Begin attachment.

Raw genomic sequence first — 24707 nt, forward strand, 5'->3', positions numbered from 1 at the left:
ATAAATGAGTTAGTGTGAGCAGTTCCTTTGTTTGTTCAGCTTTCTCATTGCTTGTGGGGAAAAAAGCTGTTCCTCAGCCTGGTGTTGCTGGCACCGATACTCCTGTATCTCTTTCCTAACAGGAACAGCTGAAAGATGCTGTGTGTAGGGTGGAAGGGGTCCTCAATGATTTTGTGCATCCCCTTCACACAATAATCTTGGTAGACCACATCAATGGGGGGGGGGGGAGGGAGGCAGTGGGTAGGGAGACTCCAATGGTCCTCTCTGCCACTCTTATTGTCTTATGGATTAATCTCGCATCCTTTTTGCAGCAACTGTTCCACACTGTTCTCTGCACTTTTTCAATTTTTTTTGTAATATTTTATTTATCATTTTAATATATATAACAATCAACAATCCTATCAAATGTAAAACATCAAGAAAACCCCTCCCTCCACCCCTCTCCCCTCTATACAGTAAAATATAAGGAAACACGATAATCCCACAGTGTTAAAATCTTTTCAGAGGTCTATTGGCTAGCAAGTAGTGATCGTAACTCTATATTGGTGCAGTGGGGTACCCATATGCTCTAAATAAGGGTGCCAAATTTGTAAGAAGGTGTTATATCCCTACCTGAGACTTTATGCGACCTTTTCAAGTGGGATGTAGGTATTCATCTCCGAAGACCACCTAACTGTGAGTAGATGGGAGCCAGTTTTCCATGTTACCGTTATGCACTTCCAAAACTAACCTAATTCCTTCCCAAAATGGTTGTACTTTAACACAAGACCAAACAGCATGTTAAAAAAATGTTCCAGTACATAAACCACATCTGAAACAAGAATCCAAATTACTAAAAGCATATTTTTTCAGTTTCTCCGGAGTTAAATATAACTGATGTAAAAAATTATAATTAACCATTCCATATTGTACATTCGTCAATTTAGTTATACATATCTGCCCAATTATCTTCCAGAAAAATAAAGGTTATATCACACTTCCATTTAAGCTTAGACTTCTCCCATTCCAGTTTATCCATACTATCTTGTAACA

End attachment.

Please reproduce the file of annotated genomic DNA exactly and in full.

Raw genomic sequence first — 24707 nt, forward strand, 5'->3', positions numbered from 1 at the left:
ATAAATGAGTTAGTGTGAGCAGTTCCTTTGTTTGTTCAGCTTTCTCATTGCTTGTGGGGAAAAAAGCTGTTCCTCAGCCTGGTGTTGCTGGCACCGATACTCCTGTATCTCTTTCCTAACAGGAACAGCTGAAAGATGCTGTGTGTAGGGTGGAAGGGGTCCTCAATGATTTTGTGCATCCCCTTCACACAATAATCTTGGTAGACCACATCAATGGGGGGGGGGGGAGGGAGGCAGTGGGTAGGGAGACTCCAATGGTCCTCTCTGCCACTCTTATTGTCTTATGGATTAATCTCGCATCCTTTTTGCAGCAACTGTTCCACACTGTTCTCTGCACTTTTTCAATTTTTTTTGTAATATTTTATTTATCATTTTAATATATATAACAATCAACAATCCTATCAAATGTAAAACATCAAGAAAACCCCTCCCTCCACCCCTCTCCCCTCTATACAGTAAAATATAAGGAAACACGATAATCCCACAGTGTTAAAATCTTTTCAGAGGTCTATTGGCTAGCAAGTAGTGATCGTAACTCTATATTGGTGCAGTGGGGTACCCATATGCTCTAAATAAGGGTGCCAAATTTGTAAGAAGGTGTTATATCCCTACCTGAGACTTTATGCGACCTTTTCAAGTGGGATGTAGGTATTCATCTCCGAAGACCACCTAACTGTGAGTAGATGGGAGCCAGTTTTCCATGTTACCGTTATGCACTTCCAAAACTAACCTAATTCCTTCCCAAAATGGTTGTACTTTAACACAAGACCAAACAGCATGTTAAAAAAATGTTCCAGTACATAAACCACATCTGAAACAAGAATCCAAATTACTAAAAGCATATTTTTTCAGTTTCTCCGGAGTTAAATATAACTGATGTAAAAAATTATAATTAACCATTCCATATTGTACATTCGTCAATTTAGTTATACATATCTGCCCAATTATCTTCCAGAAAAATAAAGGTTATATCACACTTCCATTTAAGCTTAGACTTCTCCCATTCCAGTTTATCCATACTATCTTGTAACA